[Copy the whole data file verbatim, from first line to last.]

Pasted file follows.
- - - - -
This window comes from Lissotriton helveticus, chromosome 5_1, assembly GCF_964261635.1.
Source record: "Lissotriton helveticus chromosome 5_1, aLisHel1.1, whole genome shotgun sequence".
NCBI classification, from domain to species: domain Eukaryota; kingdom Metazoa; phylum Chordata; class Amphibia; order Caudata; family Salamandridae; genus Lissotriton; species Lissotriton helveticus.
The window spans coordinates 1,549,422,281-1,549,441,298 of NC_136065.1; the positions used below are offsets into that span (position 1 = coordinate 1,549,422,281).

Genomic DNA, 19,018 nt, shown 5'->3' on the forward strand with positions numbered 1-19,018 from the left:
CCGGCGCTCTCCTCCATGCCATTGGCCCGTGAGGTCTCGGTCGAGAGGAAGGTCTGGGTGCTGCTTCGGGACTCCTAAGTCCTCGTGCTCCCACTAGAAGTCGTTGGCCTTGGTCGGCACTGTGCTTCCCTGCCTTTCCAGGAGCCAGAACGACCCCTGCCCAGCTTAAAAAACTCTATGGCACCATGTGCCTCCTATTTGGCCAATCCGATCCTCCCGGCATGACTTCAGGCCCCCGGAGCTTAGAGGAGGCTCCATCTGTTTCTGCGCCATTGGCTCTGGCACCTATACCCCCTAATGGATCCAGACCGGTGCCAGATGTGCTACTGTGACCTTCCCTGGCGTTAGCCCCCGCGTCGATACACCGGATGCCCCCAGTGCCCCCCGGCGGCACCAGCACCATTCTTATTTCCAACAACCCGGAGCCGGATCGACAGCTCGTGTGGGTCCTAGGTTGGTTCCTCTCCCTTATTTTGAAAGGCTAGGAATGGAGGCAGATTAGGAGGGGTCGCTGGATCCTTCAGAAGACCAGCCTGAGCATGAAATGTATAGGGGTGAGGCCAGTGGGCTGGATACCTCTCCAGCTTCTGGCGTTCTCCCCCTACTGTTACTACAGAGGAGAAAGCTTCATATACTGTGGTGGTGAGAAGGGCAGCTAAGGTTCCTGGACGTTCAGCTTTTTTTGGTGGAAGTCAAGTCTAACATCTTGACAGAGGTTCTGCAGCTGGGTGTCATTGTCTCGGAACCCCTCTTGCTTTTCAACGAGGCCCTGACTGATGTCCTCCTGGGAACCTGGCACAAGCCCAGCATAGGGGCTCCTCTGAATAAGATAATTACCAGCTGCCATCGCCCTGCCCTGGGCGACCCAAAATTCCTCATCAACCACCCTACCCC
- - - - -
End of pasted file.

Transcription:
This window comes from Lissotriton helveticus, chromosome 5_1, assembly GCF_964261635.1.
Source record: "Lissotriton helveticus chromosome 5_1, aLisHel1.1, whole genome shotgun sequence".
NCBI classification, from domain to species: domain Eukaryota; kingdom Metazoa; phylum Chordata; class Amphibia; order Caudata; family Salamandridae; genus Lissotriton; species Lissotriton helveticus.
The window spans coordinates 1,549,422,281-1,549,441,298 of NC_136065.1; the positions used below are offsets into that span (position 1 = coordinate 1,549,422,281).

Genomic DNA, 19,018 nt, shown 5'->3' on the forward strand with positions numbered 1-19,018 from the left:
CCGGCGCTCTCCTCCATGCCATTGGCCCGTGAGGTCTCGGTCGAGAGGAAGGTCTGGGTGCTGCTTCGGGACTCCTAAGTCCTCGTGCTCCCACTAGAAGTCGTTGGCCTTGGTCGGCACTGTGCTTCCCTGCCTTTCCAGGAGCCAGAACGACCCCTGCCCAGCTTAAAAAACTCTATGGCACCATGTGCCTCCTATTTGGCCAATCCGATCCTCCCGGCATGACTTCAGGCCCCCGGAGCTTAGAGGAGGCTCCATCTGTTTCTGCGCCATTGGCTCTGGCACCTATACCCCCTAATGGATCCAGACCGGTGCCAGATGTGCTACTGTGACCTTCCCTGGCGTTAGCCCCCGCGTCGATACACCGGATGCCCCCAGTGCCCCCCGGCGGCACCAGCACCATTCTTATTTCCAACAACCCGGAGCCGGATCGACAGCTCGTGTGGGTCCTAGGTTGGTTCCTCTCCCTTATTTTGAAAGGCTAGGAATGGAGGCAGATTAGGAGGGGTCGCTGGATCCTTCAGAAGACCAGCCTGAGCATGAAATGTATAGGGGTGAGGCCAGTGGGCTGGATACCTCTCCAGCTTCTGGCGTTCTCCCCCTACTGTTACTACAGAGGAGAAAGCTTCATATACTGTGGTGGTGAGAAGGGCAGCTAAGGTTCCTGGACGTTCAGCTTTTTTTGGTGGAAGTCAAGTCTAACATCTTGACAGAGGTTCTGCAGCTGGGTGTCATTGTCTCGGAACCCCTCTTGCTTTTCAACGAGGCCCTGACTGATGTCCTCCTGGGAACCTGGCACAAGCCCAGCATAGGGGCTCCTCTGAATAAGATAATTACCAGCTGCCATCGCCCTGCCCTGGGCGACCCAAAATTCCTCATCAACCACCCTACCCC